Bipolar Disorders (aka Manic Depression)

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A bipolar disorder, by definition, is an extreme mood swing disorder in which a person experiences a cycling of episodes of depression and episodes of its opposite, mania.  This experience is far more than just feeling sad and then feeling good again.  It is a sustained and extreme swing from one dangerous mood state to its opposite.  The cycling is exhausting, unpleasant, and intolerable.  Both of the following kinds of episodes, in varying degrees, are present if there is a bipolar disorder.

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Manic Episodes

If you have experienced at least a week of abnormally and persistently elevated, expansive, or irritable mood, you may have had a “manic episode”, especially if it was severe enough to interfere with or disrupt your employment and social relationships, or if it required hospitalization.  These are the symptoms you should look for:

  • Inflated self esteem to the point of feeling grandiose (super-powered, pretentiously impressive)
  • Decreased need for sleep (e.g. feeling rested after only a brief few hours of sleep)
  • More talkative, or pressured speech
  • Racing thoughts
  • Highly distractible (more than whatever is usual)
  • Increase in goal-directed activity or in psychomotor agitation
  • Excessive amount of risky behavior, like spending sprees, sexual promiscuity, or risky business endeavors

The above symptoms are those of mania, unless substance abuse is present.  Seek help from a qualified therapist for a true diagnosis, don’t do it yourself, as there may be other issues involved.

Depressive Episodes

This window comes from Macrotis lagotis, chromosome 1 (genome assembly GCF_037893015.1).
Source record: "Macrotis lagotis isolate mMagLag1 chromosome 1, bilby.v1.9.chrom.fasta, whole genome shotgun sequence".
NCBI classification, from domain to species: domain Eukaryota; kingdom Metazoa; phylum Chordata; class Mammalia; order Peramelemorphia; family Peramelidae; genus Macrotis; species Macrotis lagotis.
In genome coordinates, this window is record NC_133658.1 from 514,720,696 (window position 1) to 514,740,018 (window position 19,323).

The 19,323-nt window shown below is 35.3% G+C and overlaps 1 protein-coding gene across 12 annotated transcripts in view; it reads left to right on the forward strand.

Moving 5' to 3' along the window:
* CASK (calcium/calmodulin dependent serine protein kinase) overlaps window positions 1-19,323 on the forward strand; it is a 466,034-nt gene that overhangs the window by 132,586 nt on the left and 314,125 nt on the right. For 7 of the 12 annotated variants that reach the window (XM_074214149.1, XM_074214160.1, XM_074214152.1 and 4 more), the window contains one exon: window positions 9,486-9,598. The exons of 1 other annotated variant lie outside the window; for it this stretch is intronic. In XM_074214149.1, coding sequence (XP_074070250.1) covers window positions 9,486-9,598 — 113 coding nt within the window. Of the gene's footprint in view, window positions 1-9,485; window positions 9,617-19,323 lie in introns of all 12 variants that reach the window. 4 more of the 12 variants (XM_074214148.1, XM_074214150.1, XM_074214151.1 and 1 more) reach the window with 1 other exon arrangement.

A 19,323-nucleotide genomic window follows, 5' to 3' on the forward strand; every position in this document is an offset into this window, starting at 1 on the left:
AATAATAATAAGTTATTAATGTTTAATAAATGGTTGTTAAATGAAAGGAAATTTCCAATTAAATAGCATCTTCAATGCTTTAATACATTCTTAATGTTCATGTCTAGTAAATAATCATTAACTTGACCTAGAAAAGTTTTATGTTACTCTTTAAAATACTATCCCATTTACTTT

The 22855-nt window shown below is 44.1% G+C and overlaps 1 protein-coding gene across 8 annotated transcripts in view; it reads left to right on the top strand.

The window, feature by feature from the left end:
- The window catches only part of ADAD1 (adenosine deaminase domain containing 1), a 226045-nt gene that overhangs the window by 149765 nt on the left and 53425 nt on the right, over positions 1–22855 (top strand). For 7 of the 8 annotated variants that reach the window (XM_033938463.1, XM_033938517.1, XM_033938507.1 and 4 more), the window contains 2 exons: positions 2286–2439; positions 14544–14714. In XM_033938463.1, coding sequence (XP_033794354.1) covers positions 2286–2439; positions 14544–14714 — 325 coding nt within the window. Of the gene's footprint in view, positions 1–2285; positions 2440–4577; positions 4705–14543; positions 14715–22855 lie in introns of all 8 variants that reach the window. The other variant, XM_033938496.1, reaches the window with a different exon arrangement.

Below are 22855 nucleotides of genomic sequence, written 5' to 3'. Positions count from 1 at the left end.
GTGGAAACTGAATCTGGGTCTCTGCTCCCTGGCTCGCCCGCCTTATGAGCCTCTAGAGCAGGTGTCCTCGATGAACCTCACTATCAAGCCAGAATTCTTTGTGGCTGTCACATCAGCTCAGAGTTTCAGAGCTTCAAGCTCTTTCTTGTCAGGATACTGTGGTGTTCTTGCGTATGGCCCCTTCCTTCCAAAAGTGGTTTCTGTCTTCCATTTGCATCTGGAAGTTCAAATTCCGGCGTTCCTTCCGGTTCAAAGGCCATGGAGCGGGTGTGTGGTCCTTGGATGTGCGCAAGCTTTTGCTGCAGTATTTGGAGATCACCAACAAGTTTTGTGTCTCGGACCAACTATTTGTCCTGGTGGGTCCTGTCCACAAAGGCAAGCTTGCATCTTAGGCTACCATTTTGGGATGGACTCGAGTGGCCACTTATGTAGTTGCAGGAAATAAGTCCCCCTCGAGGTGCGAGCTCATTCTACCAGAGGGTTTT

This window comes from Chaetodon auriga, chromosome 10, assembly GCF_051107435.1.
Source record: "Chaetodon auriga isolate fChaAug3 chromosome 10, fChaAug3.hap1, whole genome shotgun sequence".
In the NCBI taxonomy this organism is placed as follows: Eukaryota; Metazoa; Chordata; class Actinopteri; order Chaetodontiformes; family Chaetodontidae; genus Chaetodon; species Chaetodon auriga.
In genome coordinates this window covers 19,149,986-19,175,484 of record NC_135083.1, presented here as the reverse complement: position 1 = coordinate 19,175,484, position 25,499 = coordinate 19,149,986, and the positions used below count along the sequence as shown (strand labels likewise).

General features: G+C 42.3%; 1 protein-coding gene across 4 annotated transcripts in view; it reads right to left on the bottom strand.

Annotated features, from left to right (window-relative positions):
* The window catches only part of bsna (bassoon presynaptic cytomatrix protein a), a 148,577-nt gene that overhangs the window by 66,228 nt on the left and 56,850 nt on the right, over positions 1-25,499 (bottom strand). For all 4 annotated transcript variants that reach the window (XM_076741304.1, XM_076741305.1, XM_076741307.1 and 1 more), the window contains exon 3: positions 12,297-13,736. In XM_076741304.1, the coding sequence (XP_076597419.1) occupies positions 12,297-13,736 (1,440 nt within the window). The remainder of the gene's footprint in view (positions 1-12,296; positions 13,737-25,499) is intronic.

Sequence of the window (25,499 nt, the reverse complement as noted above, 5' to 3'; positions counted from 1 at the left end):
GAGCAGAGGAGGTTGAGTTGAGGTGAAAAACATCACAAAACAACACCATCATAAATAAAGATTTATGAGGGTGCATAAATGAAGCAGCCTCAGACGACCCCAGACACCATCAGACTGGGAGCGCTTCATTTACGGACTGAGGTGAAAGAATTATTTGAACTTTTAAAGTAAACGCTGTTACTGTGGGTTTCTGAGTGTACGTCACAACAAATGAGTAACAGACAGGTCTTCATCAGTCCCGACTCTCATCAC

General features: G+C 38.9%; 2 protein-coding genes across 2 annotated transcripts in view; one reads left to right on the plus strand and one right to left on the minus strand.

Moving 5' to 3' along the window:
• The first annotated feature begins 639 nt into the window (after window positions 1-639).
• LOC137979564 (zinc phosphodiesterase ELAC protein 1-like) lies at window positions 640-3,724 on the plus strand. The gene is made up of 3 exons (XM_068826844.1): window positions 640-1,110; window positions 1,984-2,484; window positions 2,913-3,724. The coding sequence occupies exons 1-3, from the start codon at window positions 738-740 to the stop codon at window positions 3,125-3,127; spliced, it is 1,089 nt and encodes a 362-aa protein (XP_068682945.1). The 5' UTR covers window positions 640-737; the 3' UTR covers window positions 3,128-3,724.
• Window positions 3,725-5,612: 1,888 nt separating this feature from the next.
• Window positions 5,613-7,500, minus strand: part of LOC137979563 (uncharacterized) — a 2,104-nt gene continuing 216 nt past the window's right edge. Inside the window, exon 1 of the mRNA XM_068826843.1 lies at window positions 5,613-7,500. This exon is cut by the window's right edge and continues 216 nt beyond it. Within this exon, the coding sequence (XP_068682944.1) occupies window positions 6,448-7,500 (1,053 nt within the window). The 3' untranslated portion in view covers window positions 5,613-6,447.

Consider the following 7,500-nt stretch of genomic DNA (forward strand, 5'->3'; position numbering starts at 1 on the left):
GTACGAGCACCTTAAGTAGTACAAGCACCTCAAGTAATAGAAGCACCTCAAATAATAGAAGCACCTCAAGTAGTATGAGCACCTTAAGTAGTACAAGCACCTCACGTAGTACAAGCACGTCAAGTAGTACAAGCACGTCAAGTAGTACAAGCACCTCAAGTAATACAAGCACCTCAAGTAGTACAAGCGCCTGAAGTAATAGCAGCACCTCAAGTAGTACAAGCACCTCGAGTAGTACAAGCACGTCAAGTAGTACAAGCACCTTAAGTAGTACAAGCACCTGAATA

If you have experienced at least two weeks of abnormally and persistently depressed, deeply sad, empty, or hopeless mood, you may have had a “major depressive episode”, especially if it was severe enough to interfere with or disrupt your employment and social relationships, or if it required hospitalization.  These are the symptoms you should look for:

  • Pervasively depressed mood throughout the day (children may appear irritable rather than sad)
  • Loss of interest or pleasure in any activity
  • Significant and sudden weight loss or gain, or significant change in appetite
  • Inability to sleep (insomnia) or inability to stay awake (hypersomnia)
  • Observable restlessness or lethargy (appearing slowed down)
  • Fatigue or loss of energy
  • Feelings of worthlessness or unreasonable guilt
  • Difficulty thinking or concentrating, or being indecisive
  • Recurrent thoughts of death or suicide

The above symptoms are those of depression, unless substance abuse is present.  As with manic symptoms, seek help from a professional for a diagnosis and treatment.  The information here is taken directly from the DSM.

Act to Take Care of Yourself:  Ask for Help.